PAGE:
To spark discussion, the Walker invites Twin Cities artists and critics to write reviews of our performances. The ongoing Re:View series shares a diverse array of independent voices and opinions; it doesn’t reflect the views or opinions of the Walker or its curators. Here, artist and writer Malakai Greiner shares their perspective on last night’s performance of Public Love by Morgan Thorson and collaborators with Alan Sparhawk.
There is a low hum emanating from behind the giant purple curtain of the McGuire Theater. The hum pulsates deep—a dull ache, a sound that roots your feet through the concrete floor. Morgan Thorson’s Public Love opens already in progress, both dancers and curtain lurching a sporadic start. The curtain draws open a few feet at a time, revealing dancers who dip in and out of view, before drawing closed, then open again, dancing its own exploration of the space. The stage is deciding whether or not it wants to show, hesitant and unsure.
As the boundary of the curtain is removed, a flash. A solid rectangle of light hangs in the air. This light—the cross section of a searchlight, so we are shown what it is made of—surveys the stage and reveals there is a transparent screen, a skin, between us (the audience) and them (the dancers). They (the dancers) are paying very close attention to what each other is doing, where each other is traveling, what each other is looking at, how each other is touching their own bodies, all from a safe distance, skin intact. When the curtain opens fully the whole stage is exposed and we see the origin of the vibrating hum, being created by Alan Sparhawk, who shares the stage with the dancers.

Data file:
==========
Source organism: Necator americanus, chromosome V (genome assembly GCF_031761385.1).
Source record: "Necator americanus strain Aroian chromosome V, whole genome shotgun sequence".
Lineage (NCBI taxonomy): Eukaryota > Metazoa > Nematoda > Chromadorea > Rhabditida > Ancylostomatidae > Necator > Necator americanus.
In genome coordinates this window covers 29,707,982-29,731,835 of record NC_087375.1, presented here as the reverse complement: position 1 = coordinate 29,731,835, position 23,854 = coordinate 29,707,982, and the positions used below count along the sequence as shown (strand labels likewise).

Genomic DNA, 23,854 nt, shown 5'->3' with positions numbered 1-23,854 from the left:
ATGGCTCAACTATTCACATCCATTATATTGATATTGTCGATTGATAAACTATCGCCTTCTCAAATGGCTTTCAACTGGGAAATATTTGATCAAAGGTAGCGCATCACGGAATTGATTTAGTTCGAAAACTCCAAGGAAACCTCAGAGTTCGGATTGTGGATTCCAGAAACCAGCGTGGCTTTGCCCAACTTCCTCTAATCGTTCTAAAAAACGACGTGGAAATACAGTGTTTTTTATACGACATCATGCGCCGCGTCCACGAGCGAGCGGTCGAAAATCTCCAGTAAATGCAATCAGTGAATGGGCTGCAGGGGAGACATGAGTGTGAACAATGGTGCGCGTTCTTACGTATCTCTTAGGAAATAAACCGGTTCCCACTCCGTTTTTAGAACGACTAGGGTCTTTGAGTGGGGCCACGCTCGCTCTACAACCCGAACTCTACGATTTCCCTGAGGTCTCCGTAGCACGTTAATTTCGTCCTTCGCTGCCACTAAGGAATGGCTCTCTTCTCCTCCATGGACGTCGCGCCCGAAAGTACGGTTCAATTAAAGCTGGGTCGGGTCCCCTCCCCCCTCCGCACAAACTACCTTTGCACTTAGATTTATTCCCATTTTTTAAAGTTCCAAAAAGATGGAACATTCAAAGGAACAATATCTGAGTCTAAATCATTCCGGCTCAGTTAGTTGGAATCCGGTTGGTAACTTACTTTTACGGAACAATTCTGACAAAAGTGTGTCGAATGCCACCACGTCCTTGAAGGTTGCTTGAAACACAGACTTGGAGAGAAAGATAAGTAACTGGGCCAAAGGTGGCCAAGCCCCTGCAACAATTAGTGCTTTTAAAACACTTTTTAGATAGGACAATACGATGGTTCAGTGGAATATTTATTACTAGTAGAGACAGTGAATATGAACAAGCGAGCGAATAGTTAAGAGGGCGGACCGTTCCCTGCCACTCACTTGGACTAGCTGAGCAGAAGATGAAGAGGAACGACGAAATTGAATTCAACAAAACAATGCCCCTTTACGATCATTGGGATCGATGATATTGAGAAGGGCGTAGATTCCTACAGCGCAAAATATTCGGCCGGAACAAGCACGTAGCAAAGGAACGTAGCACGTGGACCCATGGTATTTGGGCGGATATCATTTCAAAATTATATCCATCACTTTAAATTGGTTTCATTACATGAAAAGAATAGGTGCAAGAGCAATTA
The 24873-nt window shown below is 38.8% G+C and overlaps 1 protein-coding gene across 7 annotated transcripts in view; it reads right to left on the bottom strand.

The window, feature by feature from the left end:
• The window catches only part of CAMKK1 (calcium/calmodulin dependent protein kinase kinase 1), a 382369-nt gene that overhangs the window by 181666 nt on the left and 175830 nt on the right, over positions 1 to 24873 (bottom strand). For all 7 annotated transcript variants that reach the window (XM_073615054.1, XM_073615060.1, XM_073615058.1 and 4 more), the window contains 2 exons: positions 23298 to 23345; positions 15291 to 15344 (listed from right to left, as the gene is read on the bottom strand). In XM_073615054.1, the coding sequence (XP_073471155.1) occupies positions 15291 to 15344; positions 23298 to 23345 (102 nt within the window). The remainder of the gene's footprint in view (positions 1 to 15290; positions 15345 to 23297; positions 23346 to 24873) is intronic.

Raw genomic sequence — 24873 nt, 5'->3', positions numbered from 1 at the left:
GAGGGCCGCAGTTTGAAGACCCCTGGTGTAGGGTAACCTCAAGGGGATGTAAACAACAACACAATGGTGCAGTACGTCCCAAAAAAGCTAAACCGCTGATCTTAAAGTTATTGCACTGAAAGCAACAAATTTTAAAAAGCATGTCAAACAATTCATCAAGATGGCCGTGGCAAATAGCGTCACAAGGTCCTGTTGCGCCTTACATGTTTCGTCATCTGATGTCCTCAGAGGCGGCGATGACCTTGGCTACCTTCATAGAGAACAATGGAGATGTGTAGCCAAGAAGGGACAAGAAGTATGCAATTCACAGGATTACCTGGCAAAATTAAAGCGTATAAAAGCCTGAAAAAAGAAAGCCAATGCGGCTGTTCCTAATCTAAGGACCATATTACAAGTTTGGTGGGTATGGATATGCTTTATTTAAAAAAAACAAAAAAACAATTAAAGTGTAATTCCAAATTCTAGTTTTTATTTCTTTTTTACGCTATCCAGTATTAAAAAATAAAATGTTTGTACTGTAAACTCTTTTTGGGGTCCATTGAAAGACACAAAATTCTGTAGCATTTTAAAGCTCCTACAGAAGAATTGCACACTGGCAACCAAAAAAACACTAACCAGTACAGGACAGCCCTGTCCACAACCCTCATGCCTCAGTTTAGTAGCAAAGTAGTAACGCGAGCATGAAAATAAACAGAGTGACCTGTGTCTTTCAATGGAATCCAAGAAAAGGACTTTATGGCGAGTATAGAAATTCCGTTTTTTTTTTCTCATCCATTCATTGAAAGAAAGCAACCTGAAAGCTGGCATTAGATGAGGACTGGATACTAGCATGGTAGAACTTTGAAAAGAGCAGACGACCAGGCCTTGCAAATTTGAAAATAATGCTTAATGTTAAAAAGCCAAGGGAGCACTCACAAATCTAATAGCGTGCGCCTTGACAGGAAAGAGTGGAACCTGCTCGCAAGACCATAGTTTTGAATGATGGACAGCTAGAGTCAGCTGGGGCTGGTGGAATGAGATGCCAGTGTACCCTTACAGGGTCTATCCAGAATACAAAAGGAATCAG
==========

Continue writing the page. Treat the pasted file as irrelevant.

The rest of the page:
As these obstructions and boundaries are set up and stripped away between dancer and audience, so too are the boundaries between dancers. We see them in various states of dress(ing) and undress(ing). Dancers close distance, then regain it, embracing and renting from: each other, the space, the sound, the curtain. Dancers curve, leap with elation, undulate joyfully, curl into stillness, reach up and up as if they are embracing the light pouring down from the ceiling—or up and up past the ceiling, toward…?
And no one on stage is exempt from these practices of love and touch, not even Sparhawk, who vigilantly controls the deep rumble, even as he too is embraced and stripped bare, joining the movement, which undulates and consumes. The audience too—me, you—we are let in through openings in the space, in the movement, and especially the sound which seems at some point to come from inside our own bodies, an ultrasound collective heartbeat. Not one person is exempt from the managing and negotiating of their own body in space.
Public Love shows the climactic collisions of together, the soothing tenderness of together, the constructive power of together; togetherness that is energetic, loving, tactile, resonant, and so, so broad. In the darkness, a dancer discloses “we are for each other now”—Public Love shows us the closeness we already know and the beautiful new closenesses we can forge in the collective.